Many things make the U.S. a military superpower, and not all of them involve blowing things up. The airdrops of food, water, and other supplies to besieged Yazidi civilians in Iraq highlight a corner of the U.S. military that gets little media attention -- but has particular usefulness for humanitarian purposes. As a former flight engineer on the C-130 Hercules and the C-5 Galaxy, I have followed these missions with interest and pride.
When the general public thinks of air power, fighter jets usually come to mind. But with its fleet of large transport aircraft, the U.S. Air Force has a capability that's not as glamorous but every bit as important: Within a matter of hours, it can put cargo anywhere on the globe, on target to within a matter of feet.
This capability lends itself especially well to missions of mercy like the airdrops to Mount Sinjar, and it requires people with a variety of perishable skills. Only through constant training can these perishable skills stay ready to answer a pop-up crisis like the attempted genocide of a minority sect.
The mission begins as aerial port airmen build the pallets and rig the parachutes. Different types and weights of cargo require different chutes and packaging; bottles of water will do no one any good if they break open on impact. Also, the pallets have to slide out of the aircraft perfectly; if one hangs up, it can cause the loss of a plane and crew.
Planners calculate fuel requirements, arrange aerial refueling if necessary, and obtain diplomatic clearances to fly through airspace of countries along the route of flight. Maintenance personnel ready the aircraft, and they usually set up spare planes in case of last-minute hitches.
Intelligence analysts brief the crews on the positions of enemy and friendly forces, with particular attention to the presence of antiaircraft weapons. Tactics officers determine the best maneuvers for reaching the drop zone safely.
Specialists provide the fliers with the night-vision goggles, parachutes, body armor, survival vests and other gear needed for the mission. By the time the crew steps to the aircraft, helmet bags in hand, a lot of precision work has already been done.
Once the plane takes to the air, things get even more precise. Procedures vary, but a drop run to aid the Yazidis would go something like this:
Before entering hostile airspace, an order comes over interphone, "Crew, Combat Entry checklist."
Checklist items include resetting altimeters, donning survival equipment, and stationing lookouts to watch for a welcoming committee with shoulder-fired missiles. Certain actions on the Combat Entry checklist make the aircraft a more difficult target for the bad guys, and others minimize damage if something does hit the plane.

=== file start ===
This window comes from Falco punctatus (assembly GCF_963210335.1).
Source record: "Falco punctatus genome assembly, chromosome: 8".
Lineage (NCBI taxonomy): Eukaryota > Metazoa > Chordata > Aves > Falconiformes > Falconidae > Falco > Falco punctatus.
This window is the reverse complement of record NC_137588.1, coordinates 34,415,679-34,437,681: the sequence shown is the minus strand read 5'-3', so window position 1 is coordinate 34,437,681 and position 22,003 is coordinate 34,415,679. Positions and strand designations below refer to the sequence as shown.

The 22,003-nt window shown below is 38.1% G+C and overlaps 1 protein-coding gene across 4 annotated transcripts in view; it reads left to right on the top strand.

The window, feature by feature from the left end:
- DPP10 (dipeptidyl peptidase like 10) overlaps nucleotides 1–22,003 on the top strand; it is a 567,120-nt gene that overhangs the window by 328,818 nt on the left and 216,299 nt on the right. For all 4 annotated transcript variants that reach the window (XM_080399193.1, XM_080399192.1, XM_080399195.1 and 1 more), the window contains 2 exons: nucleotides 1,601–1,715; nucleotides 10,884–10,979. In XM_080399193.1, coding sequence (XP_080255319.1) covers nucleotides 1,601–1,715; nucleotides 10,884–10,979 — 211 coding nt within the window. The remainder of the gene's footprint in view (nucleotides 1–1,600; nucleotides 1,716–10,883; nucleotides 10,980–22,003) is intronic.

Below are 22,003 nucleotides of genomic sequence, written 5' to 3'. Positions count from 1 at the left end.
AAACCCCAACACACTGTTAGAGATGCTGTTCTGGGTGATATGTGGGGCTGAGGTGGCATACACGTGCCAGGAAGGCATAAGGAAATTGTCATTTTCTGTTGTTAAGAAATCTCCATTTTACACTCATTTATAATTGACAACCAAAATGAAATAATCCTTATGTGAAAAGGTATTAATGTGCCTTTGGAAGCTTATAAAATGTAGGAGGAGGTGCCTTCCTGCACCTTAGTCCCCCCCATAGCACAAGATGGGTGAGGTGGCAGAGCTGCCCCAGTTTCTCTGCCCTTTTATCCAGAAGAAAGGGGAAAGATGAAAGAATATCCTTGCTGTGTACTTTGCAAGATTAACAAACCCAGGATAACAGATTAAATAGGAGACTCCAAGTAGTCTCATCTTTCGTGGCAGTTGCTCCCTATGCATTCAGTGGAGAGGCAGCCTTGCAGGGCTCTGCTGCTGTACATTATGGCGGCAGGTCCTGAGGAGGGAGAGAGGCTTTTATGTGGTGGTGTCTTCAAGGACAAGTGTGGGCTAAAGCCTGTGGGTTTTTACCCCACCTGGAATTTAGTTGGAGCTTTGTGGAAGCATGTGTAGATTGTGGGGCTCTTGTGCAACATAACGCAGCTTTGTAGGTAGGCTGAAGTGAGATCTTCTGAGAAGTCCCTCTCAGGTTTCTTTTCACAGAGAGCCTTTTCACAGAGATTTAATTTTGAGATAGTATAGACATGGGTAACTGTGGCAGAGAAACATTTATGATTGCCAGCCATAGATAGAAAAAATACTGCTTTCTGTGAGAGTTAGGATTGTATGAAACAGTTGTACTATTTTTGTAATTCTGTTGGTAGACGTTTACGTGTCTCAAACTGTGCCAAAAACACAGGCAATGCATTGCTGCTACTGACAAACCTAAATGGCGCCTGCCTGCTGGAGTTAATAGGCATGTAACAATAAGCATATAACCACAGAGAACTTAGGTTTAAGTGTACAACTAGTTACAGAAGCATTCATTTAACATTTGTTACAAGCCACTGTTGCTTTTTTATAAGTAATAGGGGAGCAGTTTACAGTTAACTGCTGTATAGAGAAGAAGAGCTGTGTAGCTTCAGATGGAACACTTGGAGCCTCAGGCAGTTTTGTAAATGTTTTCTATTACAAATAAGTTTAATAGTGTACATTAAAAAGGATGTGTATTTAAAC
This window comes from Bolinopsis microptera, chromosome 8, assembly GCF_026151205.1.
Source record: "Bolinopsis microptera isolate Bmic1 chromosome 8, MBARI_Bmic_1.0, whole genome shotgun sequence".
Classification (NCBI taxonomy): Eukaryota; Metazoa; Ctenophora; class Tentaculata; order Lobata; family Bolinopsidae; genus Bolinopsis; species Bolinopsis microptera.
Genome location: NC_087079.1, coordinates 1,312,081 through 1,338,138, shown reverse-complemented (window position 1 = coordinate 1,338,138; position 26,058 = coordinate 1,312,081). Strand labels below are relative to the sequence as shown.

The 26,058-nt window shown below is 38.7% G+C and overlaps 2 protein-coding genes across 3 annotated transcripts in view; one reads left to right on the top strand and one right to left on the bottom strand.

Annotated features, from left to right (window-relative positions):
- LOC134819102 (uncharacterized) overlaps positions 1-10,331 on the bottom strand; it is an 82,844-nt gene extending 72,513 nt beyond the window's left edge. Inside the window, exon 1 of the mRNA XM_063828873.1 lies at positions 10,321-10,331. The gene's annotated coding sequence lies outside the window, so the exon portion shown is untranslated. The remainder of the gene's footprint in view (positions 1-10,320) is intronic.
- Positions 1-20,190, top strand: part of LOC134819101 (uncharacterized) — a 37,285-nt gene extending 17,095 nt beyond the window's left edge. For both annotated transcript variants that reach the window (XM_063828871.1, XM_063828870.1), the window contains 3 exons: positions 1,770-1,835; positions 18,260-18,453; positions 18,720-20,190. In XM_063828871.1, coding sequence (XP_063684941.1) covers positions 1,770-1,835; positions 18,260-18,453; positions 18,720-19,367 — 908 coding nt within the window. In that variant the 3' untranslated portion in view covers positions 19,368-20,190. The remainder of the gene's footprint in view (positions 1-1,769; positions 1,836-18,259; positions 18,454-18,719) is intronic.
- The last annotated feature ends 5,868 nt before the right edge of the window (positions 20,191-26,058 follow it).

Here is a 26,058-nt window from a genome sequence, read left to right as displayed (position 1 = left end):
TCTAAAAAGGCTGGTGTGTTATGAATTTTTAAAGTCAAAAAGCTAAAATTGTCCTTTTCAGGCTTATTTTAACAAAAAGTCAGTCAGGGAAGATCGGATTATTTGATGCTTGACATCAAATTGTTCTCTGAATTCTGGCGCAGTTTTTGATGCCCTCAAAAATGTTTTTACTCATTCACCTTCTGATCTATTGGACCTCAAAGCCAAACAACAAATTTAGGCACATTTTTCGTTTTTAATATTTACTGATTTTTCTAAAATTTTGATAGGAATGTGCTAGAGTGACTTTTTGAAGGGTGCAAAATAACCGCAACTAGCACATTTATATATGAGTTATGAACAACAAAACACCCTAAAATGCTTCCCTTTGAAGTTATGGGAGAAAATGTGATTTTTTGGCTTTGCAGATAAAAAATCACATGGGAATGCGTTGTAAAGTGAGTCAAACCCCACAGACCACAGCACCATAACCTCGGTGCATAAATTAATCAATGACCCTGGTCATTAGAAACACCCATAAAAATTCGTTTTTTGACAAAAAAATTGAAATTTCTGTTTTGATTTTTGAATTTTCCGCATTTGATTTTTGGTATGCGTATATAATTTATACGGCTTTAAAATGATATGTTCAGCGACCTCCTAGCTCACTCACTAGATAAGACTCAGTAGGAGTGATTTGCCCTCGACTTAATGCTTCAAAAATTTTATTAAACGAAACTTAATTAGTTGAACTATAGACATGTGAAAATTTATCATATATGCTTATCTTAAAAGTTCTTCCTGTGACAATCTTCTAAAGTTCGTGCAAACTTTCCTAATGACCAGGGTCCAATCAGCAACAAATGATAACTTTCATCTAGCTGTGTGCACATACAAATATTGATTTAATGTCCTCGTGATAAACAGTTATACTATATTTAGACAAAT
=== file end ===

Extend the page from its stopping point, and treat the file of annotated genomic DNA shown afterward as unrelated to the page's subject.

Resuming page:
The crew members will include a pilot, a copilot, one or more loadmasters in the cargo compartment, and -- depending on the aircraft model -- a navigator and a flight engineer. They're too busy to get scared. The navigator reviews wind drift data, the flight engineer rechecks aircraft configuration, and the loadmasters are in the windows, scanning for tracers or the smoke trail of a missile launch. The pilots fly a set course and speed as accurately as possible, to keep from making the navigator's job harder than it already is.
As the aircraft approaches the drop zone, or DZ, the interphone hums with terse commands and responses. The engineer depressurizes the airplane to prepare for opening the cargo doors. Depending on the type of drop, the loadmasters might retract part of the locks that hold the pallets in place. The copilot turns on a red drop light that will go green on the navigator's order. The cargo doors yawn open.
Closer to the DZ, the navigator announces, "Crew, one-minute advisory."
Over the release point, things suddenly get quiet. The interphone needs to stay clear for any last-second adjustments from the navigator or one of the pilots.
"Five seconds," the navigator calls.
By now, in the dim glow of cockpit lighting, some of the aviators are likely holding their breath. Though they feel great empathy for the people in the darkness below them, up here, it's all mathematics and procedure. Depending on the navigator's technique, his crewmates might hear him counting down: "Four, three, two, one."
"Green light," he calls finally.
For some types of drops, a blade cuts a strap to release the cargo. For others, a chute pulls the load out of the airplane. But, in either case, the crew feels the vibration of pallets sliding over rollers -- and out into the night. Parachutes blossom behind the airplane.
The crew runs a Completion of Drop checklist, and later, a Combat Exit checklist. They'll fly back to a secure base, and they'll never meet the people whose lives they may have saved. Perhaps tomorrow night they'll do it all over again.
I won't get into the politics of how we got to this point in Iraq and who's to blame; there will be plenty of ink and pixels used elsewhere on that subject. But if you're a refugee dying of thirst, you care only about getting water now.
There's only one way to make that happen. It doesn't come easily or cheaply, and you'll never see a sequel to Top Gun titled Top Bundle. But the airdrops over Mount Sinjar point out the need to maintain this capability, even in an era of budget austerity.
Tom Young served in Iraq and Afghanistan with the Air National Guard. He is the author of a series of military novels published by G.P. Putnam's Sons. His latest novel, Sand and Fire, was released in July.